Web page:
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How to tell a racist joke that’s actually funny

“All the Chinese at my age have already bought their own house – because we’re so good at asking our friends and relatives for money.”
That’s one of the gags in 27-year-old Wandi Cao’s routine, and it gets a good laugh from the Sydney crowd.
Cao is one of a group of stand-up comics from culturally and linguistically diverse backgrounds in Australia who say they’re turning the table on racists, one joke at a time.

She’s taking part in Racist Immigrants, a show at Sydney’s Fringe Festival this month, and poking fun at her own culture.

Wandi Cao is appearing at the Sydney Fringe Festival Source: SBS News / Richelle Harrison Plesse

Cao grew up in China and has lived in Australia for six years. She started doing stand-up in Mandarin in 2020 but found her audience was mostly international students. Wanting to broaden her audience, she switched to performing in English the following year.

She says people of Asian origin often got her jokes straight away, and even though it might take slightly longer for Australians to get the punchline, she sees it as “tutoring” people on Asian culture. But it’s about more than just stereotypes.

“It’s not just about stereotypes, it’s about the stories behind that – what makes our culture different … sometimes I make jokes about ‘well, you think I am weird, I also think Aussie people drinking from 12pm is crazy.’”
Using humour allows her to combat misconceptions some may have, she says.

“As an Asian, I think the important thing is to make [our] presence [felt] because normally we’re recognised as really quiet, innocent or something really not aggressive – so I think my comedy will tell a different story about who we are.”

A man spotlighted on stage in front of a darkened audience.

Chetan Singh, AKA Delhi Buoy, helped create the show Racist Immigrants. Source: SBS News / Richelle Harrison Plesse

Chetan Singh, AKA Delhi Buoy, was runner-up at this year’s RAW Comedy National Final, Australia’s largest open mic comedy competition.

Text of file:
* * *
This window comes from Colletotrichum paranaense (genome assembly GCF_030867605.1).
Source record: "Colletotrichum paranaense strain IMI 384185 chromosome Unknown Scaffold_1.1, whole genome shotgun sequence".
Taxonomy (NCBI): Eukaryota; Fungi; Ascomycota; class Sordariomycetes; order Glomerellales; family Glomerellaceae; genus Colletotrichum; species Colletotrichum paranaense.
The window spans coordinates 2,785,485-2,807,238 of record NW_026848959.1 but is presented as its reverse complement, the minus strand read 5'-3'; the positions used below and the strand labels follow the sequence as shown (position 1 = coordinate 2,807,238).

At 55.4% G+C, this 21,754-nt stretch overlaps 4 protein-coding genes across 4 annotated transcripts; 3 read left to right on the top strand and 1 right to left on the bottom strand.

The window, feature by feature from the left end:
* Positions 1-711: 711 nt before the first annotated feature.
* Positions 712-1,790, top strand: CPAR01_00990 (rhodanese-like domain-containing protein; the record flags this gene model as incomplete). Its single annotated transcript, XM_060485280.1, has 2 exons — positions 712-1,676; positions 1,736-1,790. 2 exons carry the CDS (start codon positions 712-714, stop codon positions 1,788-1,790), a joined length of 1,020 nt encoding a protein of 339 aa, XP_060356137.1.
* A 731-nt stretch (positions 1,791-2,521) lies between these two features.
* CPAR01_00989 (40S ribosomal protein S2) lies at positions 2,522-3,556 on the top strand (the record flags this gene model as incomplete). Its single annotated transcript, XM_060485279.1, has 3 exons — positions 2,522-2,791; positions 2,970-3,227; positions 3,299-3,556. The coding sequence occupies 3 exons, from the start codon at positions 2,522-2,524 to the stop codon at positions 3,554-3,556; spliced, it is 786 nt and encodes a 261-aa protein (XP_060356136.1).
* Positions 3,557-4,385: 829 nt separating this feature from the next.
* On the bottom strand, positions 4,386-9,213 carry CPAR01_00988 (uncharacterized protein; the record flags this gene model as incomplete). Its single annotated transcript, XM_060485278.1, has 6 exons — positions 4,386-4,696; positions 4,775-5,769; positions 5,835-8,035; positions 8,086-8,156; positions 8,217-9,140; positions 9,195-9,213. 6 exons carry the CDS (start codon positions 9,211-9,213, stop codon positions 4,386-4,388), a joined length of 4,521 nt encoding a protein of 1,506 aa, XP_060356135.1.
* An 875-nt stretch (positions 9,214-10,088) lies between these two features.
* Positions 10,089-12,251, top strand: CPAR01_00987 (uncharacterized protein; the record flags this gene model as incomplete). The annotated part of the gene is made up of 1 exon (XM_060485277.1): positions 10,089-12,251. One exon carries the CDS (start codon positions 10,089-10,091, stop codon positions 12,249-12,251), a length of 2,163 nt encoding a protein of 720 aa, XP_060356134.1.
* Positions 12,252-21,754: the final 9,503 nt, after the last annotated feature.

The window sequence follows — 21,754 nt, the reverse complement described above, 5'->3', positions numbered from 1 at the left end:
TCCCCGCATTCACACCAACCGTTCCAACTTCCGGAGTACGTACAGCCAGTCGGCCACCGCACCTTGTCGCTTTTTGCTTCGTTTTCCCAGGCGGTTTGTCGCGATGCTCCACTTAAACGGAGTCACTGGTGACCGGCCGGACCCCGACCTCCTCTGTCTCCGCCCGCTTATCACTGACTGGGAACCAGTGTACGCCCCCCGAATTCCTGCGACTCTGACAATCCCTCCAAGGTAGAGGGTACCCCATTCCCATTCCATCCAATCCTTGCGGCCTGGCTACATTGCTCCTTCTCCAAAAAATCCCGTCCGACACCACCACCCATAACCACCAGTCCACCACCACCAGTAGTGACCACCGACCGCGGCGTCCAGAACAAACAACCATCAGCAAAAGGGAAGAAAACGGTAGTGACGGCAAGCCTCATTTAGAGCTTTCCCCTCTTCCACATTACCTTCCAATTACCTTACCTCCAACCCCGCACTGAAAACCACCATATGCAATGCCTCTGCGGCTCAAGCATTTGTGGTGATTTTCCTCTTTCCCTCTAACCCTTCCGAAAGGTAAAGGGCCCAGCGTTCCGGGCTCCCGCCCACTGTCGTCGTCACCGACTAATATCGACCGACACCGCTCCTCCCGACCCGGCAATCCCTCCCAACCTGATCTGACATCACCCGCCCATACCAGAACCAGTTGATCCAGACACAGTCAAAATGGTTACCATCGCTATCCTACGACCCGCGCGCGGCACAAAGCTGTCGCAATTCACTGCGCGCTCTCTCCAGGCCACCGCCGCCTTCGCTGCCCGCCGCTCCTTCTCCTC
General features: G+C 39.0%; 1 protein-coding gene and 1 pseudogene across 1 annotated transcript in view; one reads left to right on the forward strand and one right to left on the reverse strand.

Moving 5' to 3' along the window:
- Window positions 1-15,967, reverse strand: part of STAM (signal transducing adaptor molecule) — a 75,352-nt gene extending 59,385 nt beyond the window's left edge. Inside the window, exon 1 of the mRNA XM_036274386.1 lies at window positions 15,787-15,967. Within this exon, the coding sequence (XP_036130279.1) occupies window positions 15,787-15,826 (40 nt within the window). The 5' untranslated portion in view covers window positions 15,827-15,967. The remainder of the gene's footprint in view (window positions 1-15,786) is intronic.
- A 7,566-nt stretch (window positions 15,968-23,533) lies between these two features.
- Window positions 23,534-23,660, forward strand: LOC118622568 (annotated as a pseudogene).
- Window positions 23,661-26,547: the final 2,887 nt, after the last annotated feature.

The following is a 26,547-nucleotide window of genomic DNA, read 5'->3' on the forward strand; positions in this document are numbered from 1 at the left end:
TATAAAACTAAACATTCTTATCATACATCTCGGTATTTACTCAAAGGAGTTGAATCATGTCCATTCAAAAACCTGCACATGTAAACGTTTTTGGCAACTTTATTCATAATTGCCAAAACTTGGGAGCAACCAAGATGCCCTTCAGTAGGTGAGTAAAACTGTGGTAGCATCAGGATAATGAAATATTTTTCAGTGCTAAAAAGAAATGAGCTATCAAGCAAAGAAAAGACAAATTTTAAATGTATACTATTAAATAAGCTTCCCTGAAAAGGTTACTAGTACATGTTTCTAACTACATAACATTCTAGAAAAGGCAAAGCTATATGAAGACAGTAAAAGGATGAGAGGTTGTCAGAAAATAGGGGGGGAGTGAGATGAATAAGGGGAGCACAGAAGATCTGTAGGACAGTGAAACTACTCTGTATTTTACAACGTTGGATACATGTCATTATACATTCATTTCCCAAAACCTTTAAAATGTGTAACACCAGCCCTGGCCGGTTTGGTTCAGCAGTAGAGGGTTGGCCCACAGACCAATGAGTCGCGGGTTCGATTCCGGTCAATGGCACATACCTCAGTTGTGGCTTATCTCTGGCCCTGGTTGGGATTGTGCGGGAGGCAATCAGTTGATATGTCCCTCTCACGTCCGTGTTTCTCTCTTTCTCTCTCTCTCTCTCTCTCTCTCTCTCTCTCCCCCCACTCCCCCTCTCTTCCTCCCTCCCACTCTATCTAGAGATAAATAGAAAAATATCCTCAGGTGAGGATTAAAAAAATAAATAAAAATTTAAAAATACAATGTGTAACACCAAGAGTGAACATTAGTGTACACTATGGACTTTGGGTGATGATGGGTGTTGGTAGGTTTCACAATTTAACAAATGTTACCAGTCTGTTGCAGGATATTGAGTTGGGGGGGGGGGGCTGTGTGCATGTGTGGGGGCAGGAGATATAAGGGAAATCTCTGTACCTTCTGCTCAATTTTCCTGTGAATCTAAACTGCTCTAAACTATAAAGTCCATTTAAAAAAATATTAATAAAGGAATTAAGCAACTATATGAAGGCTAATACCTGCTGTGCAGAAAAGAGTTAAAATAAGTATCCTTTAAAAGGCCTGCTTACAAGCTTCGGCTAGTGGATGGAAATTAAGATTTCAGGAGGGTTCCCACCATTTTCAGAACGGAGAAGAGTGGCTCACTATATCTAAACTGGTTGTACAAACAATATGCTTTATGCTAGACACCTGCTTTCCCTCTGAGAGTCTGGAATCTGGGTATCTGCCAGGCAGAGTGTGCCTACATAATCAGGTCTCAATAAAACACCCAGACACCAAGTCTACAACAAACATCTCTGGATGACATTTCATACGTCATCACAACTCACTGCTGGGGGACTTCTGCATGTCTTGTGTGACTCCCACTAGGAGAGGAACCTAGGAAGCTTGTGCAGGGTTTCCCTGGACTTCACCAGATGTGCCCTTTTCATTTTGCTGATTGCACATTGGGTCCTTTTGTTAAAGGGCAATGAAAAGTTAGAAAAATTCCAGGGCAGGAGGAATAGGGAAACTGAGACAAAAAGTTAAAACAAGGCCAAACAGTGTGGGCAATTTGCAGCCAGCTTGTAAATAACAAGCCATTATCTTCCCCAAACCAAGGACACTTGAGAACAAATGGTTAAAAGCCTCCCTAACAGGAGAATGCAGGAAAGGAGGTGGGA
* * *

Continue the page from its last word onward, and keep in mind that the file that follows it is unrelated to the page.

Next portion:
He came up with the Racist Immigrants concept with Aditya Gautam. Both comics are from Indian backgrounds.

“Picking up women for men of my kind is really hard, because apparently women only like this accent when I’m offering cheap deals from Vodafone,” Singh jokes in his routine.

The only thing that is sacred is making people laugh, Gautam says, adding that Australian audiences are very willing to laugh at themselves.
“They laugh the hardest when we make fun of them, which is very unique,” he says.

“People from the subcontinent are not very good at making fun of ourselves or listening to people making fun of us. The culture here is much better here in terms of acceptance of jokes on them.”

They laugh the hardest when we make fun of them, which is very unique

Aditya Gautam, Comedian

Gautam says performing stand-up had made him feel more connected to Australia.
“I’d always felt like an outsider in Australia as an immigrant, but honestly, since I started doing comedy and since we’ve been doing the show, as Chetan [Singh] said, I feel more heard and I feel more connected to Australia and other cultures than I’ve ever felt because I feel like, ‘OK, this is me’, and everyone gets it, everyone is on the same page.”
He says all migrants have a different version of Australia and that’s what makes the show special.
“It’s just so fascinating to hear these different [experiences], even within immigrants, how we can experience Australia in so many different ways.”

“We can find funny in different things, and then in the same things find different things that are funny.”

A man in a striped blue shirt speaks into a microphone as people in the audience watch.

Aditya Gautam says performing stand-up has made him feel more connected to Australia. Source: SBS News / Richelle Harrison Plesse

Cao says humour helps to foster understanding and respect.

“One thing that I was encouraged by in comedy is that we are all human. There are so many things that make us different but also that make us similar.”
Singh says he feels empowered on stage.

“I feel like what I’m saying to 60, 70, 80, sometimes 100 people – I’m making a difference to their lives because they’re learning something new that they may not [know] or they’re learning a new perspective on things.

“This is what people perceive of a certain aspect of my being, as an Indian person or a person from a foreign background, I can change that, I can change that perspective.
“I feel like I can make a difference because those 60 people will probably tell another 60 people and the word spreads.”
is appearing as part of the Sydney Fringe Festival from 20-24 September.

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